Constitutionalizing Transitional Justice How Constitutions and Constitutional Courts Deal with Past Atrocity
This book explores the complicated relationship between constitutions and transitional justice. It brings together scholars and practitioners from different countries to analyze the indispensable role of constitutions and constitutional courts in the process of overcoming political injustice of the past. Issues raised in the book include the role of a new constitution for the successful practice of transitional justice after democratization, revolution or civil war, and the difficulties faced by the court while dealing with mass human rights infringements with limited legal tools. The work also examines whether constitutionalizing transitional justice is a better strategy for new democracies in response to political injustice from the past. It further addresses the complex issue of backslides of democracy and consequences of constitutionalizing transitional justice. The group of international authors address the interplay of the constitution/court and transitional justice in their native countries, along with theoretical underpinnings of the success or unfulfilled promises of transitional justice from a comparative perspective.
The book will be a valuable resource for academics, researchers and policy-makers working in the areas of Transitional Justice, Comparative Constitutional Law, Human Rights Studies, International Criminal Law, Genocide Studies, Law and Politics, and Legal History.
Contexts of Constitutionalizing Transitional Justice: An introduction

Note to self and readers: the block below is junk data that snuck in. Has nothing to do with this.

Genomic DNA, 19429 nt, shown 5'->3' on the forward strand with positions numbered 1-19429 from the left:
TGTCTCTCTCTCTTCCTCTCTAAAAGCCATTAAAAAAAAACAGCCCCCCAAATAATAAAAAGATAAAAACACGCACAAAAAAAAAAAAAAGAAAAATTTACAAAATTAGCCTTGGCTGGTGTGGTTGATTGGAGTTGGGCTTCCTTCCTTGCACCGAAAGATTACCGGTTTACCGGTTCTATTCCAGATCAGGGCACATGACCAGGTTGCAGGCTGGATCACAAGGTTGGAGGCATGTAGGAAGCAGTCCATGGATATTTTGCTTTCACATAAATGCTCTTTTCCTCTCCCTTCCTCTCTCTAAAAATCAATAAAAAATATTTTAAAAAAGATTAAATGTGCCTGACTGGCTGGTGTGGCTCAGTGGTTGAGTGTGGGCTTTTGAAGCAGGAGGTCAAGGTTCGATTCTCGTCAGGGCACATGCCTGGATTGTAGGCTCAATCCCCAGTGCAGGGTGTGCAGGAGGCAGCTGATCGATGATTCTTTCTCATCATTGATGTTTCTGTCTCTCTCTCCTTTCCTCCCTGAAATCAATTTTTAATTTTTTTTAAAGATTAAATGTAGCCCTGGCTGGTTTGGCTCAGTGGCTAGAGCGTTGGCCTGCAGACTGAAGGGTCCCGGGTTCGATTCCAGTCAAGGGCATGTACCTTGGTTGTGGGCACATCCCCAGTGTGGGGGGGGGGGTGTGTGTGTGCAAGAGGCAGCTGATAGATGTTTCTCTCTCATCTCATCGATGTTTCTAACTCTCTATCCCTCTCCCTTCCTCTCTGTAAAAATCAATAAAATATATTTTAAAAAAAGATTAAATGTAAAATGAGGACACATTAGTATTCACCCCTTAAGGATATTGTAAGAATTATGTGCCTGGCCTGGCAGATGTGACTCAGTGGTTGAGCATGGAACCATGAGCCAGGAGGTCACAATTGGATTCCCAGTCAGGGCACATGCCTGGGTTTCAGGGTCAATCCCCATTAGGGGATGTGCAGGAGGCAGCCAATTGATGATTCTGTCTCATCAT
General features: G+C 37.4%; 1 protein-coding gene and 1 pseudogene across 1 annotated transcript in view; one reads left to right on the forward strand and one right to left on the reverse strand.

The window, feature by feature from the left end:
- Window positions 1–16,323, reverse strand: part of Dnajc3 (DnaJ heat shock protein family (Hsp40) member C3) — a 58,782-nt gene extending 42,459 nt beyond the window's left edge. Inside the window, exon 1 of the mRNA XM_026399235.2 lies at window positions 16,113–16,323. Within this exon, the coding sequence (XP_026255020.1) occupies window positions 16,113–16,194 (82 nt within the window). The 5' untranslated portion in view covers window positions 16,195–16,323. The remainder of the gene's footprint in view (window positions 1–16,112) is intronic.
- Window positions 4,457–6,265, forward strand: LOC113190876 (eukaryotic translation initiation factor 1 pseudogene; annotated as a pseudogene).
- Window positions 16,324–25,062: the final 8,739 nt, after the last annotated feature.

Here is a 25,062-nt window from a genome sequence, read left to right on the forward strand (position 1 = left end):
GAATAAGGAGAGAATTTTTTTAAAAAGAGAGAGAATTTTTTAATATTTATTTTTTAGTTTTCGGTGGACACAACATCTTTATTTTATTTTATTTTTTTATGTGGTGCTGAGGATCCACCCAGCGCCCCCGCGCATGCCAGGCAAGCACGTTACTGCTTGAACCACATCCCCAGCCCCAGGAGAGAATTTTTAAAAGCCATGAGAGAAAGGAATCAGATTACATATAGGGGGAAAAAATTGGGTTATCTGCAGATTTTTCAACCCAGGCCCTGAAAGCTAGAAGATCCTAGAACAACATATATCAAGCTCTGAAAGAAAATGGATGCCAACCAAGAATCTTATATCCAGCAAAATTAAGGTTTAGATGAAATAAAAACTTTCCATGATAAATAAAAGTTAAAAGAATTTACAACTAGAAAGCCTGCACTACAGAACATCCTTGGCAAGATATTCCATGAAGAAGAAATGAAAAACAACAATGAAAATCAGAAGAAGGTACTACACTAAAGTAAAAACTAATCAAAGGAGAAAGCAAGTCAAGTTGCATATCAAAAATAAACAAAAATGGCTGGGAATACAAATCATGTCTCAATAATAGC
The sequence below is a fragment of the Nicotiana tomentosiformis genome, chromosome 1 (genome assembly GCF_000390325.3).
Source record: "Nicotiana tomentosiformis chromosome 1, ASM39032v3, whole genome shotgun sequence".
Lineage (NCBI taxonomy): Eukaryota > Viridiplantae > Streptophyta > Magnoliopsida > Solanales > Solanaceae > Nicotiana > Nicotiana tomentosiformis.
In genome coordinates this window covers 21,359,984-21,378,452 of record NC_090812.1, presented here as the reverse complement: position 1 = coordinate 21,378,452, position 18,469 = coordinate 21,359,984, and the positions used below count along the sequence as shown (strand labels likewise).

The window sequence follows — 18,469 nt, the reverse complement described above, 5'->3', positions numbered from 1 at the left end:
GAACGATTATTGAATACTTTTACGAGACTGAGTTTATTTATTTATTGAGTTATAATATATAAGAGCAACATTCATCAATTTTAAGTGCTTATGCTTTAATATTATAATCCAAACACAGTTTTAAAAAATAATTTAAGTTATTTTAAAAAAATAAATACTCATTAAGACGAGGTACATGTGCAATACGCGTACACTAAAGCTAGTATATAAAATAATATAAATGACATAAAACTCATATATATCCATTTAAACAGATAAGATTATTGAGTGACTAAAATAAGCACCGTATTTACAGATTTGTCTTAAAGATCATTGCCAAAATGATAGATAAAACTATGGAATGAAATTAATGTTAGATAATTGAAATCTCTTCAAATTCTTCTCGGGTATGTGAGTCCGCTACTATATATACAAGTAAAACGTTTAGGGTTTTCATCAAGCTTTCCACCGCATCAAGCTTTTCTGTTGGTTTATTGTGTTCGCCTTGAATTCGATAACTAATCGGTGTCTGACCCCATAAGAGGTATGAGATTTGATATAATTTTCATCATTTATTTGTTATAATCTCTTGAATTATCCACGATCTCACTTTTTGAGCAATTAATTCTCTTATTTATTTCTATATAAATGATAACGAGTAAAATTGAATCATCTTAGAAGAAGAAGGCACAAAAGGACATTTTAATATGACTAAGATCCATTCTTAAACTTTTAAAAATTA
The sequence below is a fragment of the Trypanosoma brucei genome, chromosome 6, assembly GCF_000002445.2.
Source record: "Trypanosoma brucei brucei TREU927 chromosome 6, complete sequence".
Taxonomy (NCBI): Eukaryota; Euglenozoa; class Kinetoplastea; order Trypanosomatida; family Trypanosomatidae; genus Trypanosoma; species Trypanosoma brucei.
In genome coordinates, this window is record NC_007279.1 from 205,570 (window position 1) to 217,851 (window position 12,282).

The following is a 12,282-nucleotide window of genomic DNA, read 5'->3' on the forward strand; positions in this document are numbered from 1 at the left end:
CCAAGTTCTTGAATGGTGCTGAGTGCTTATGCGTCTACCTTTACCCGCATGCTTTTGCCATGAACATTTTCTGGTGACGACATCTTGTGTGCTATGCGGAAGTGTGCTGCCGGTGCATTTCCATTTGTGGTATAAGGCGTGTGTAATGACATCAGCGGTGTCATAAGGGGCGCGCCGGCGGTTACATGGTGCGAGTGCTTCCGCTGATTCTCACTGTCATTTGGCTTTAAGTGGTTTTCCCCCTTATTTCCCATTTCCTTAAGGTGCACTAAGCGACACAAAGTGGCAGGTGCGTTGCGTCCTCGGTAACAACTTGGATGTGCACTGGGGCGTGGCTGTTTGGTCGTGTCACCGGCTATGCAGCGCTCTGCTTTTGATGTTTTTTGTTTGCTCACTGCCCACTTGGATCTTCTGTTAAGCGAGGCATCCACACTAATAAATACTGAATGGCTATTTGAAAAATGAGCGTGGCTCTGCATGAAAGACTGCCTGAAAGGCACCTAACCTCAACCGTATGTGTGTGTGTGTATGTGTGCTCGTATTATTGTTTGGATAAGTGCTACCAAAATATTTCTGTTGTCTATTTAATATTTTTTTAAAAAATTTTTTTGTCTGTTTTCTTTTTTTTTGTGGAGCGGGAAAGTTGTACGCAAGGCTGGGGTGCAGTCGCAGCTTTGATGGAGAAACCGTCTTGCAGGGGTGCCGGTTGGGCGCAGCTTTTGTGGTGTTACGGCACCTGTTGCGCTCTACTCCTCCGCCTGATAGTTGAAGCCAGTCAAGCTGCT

Part 1 Constitutional Origins of Transitional Justice
Chapter 1: The Dilemmas of Transitional Justice and the South African Experience
Richard J. Goldstone
Chapter 2: Facing the Shadows of the Past during Transitions: The Role of the Constitutions in the Case of Hungary
Chapter 3: Constitutional Divergence and Transitional Justice in South Korea and Taiwan
Cheng-Yi Huang & Yi-Li Lee
Part 2 Constitutional Process of Transitional Justice
Chapter 4: Constitutional Justice and Negotiated Peace in Colombia
Nelson Camilo Sánchez León
Chapter 5: Constitutions, Courts, and the Quest for Transitional Justice: The Case of Chile
Chapter 6: Coordinated Transition in East Central Europe and the Role of Constitutional Courts in Transitional Justice: Experiences from Hungary and Moldova
Gábor Attila Tóth
Chapter 7: The Determinants of the Polish Transformation at the Turn of the 21st Century: In View of the Judgments of the Constitutional Tribunal of Poland
Prof. dr hab. Marek Zubik
Part 3 Constitutional Consequences of Transitional Justice
Chapter 8: Transitional Justice in a 19th-Century Constitution: Cautionary Observations from the United States
Vicki C. Jackson and Harry Larson
Chapter 9: ‘Cadres’ in Post-communist Transition: Shifting the Loyalty Standards in Public Service after Regime Change
Chapter 10: Between Blaming and Naming: Constitutional Review of Bans on Communist Parties in Post-Soviet States
'Constitutions are forward-looking attempts to structure future politics, but also have to confront legacies of the past. This volume brings together a group of star scholars to consider the intersections of constitutions and transitional justice in a range of important and varied settings. Highly recommended!'
Tom Ginsburg, Leo Spitz Professor of International Law, The University of Chicago Law School
'This book wonderfully illuminates the problems that arise when societies attempt to respond to their past record of injustice during the difficult period of transition. Its careful case studies alert us to the complexities of this process, including the problem that transitions may be retrogressive as well as progressive.'
David Dyzenhaus, University Professor of Law and Philosophy, University of Toronto
'Insightful and topical array of essays addressing the constitutionalism of transitional justice worldwide: this volume will be of profound interest to scholars and practitioners alike.'
Ruti Teitel, Ernst C. Stiefel Professor of Comparative Law, New York Law School